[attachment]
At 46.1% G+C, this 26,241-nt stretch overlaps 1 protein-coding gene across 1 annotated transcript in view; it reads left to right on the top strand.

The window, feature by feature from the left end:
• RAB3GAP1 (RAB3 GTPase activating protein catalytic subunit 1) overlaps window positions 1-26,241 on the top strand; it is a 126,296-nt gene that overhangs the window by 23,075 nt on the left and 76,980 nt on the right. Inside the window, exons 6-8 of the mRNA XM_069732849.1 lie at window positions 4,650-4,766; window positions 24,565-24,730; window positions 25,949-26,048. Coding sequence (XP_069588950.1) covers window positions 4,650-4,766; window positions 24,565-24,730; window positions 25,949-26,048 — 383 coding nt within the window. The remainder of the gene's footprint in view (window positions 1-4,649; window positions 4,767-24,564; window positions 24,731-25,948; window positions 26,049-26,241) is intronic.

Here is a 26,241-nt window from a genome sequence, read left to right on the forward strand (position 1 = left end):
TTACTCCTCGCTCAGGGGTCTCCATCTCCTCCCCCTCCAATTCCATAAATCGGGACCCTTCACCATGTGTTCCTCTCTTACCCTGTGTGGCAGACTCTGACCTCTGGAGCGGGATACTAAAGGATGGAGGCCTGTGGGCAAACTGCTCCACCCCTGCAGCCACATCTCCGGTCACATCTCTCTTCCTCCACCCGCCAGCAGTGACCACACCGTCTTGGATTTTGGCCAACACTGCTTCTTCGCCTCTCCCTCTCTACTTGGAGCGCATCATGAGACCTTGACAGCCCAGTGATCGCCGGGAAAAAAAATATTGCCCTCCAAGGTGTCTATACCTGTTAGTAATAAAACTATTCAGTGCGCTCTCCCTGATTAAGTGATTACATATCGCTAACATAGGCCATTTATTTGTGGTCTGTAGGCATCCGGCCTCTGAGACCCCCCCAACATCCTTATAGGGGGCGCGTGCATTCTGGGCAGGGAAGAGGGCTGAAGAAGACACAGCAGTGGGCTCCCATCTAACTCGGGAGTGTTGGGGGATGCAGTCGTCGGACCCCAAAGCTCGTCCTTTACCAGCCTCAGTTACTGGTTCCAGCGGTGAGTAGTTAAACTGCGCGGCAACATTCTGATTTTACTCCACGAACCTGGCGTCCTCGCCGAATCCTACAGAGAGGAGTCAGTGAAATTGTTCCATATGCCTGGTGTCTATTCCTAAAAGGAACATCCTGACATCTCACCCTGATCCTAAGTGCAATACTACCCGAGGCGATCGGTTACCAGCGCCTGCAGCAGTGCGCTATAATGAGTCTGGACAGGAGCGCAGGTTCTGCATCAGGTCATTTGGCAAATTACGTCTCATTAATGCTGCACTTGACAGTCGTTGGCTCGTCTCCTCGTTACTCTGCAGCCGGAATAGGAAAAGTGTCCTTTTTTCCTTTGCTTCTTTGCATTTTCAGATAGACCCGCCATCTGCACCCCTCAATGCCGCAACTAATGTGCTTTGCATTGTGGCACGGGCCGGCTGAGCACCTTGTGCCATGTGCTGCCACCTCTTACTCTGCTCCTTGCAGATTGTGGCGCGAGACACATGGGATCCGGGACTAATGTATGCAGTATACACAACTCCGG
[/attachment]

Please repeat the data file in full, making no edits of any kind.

At 46.1% G+C, this 26,241-nt stretch overlaps 1 protein-coding gene across 1 annotated transcript in view; it reads left to right on the top strand.

The window, feature by feature from the left end:
• RAB3GAP1 (RAB3 GTPase activating protein catalytic subunit 1) overlaps window positions 1-26,241 on the top strand; it is a 126,296-nt gene that overhangs the window by 23,075 nt on the left and 76,980 nt on the right. Inside the window, exons 6-8 of the mRNA XM_069732849.1 lie at window positions 4,650-4,766; window positions 24,565-24,730; window positions 25,949-26,048. Coding sequence (XP_069588950.1) covers window positions 4,650-4,766; window positions 24,565-24,730; window positions 25,949-26,048 — 383 coding nt within the window. The remainder of the gene's footprint in view (window positions 1-4,649; window positions 4,767-24,564; window positions 24,731-25,948; window positions 26,049-26,241) is intronic.

Here is a 26,241-nt window from a genome sequence, read left to right on the forward strand (position 1 = left end):
TTACTCCTCGCTCAGGGGTCTCCATCTCCTCCCCCTCCAATTCCATAAATCGGGACCCTTCACCATGTGTTCCTCTCTTACCCTGTGTGGCAGACTCTGACCTCTGGAGCGGGATACTAAAGGATGGAGGCCTGTGGGCAAACTGCTCCACCCCTGCAGCCACATCTCCGGTCACATCTCTCTTCCTCCACCCGCCAGCAGTGACCACACCGTCTTGGATTTTGGCCAACACTGCTTCTTCGCCTCTCCCTCTCTACTTGGAGCGCATCATGAGACCTTGACAGCCCAGTGATCGCCGGGAAAAAAAATATTGCCCTCCAAGGTGTCTATACCTGTTAGTAATAAAACTATTCAGTGCGCTCTCCCTGATTAAGTGATTACATATCGCTAACATAGGCCATTTATTTGTGGTCTGTAGGCATCCGGCCTCTGAGACCCCCCCAACATCCTTATAGGGGGCGCGTGCATTCTGGGCAGGGAAGAGGGCTGAAGAAGACACAGCAGTGGGCTCCCATCTAACTCGGGAGTGTTGGGGGATGCAGTCGTCGGACCCCAAAGCTCGTCCTTTACCAGCCTCAGTTACTGGTTCCAGCGGTGAGTAGTTAAACTGCGCGGCAACATTCTGATTTTACTCCACGAACCTGGCGTCCTCGCCGAATCCTACAGAGAGGAGTCAGTGAAATTGTTCCATATGCCTGGTGTCTATTCCTAAAAGGAACATCCTGACATCTCACCCTGATCCTAAGTGCAATACTACCCGAGGCGATCGGTTACCAGCGCCTGCAGCAGTGCGCTATAATGAGTCTGGACAGGAGCGCAGGTTCTGCATCAGGTCATTTGGCAAATTACGTCTCATTAATGCTGCACTTGACAGTCGTTGGCTCGTCTCCTCGTTACTCTGCAGCCGGAATAGGAAAAGTGTCCTTTTTTCCTTTGCTTCTTTGCATTTTCAGATAGACCCGCCATCTGCACCCCTCAATGCCGCAACTAATGTGCTTTGCATTGTGGCACGGGCCGGCTGAGCACCTTGTGCCATGTGCTGCCACCTCTTACTCTGCTCCTTGCAGATTGTGGCGCGAGACACATGGGATCCGGGACTAATGTATGCAGTATACACAACTCCGG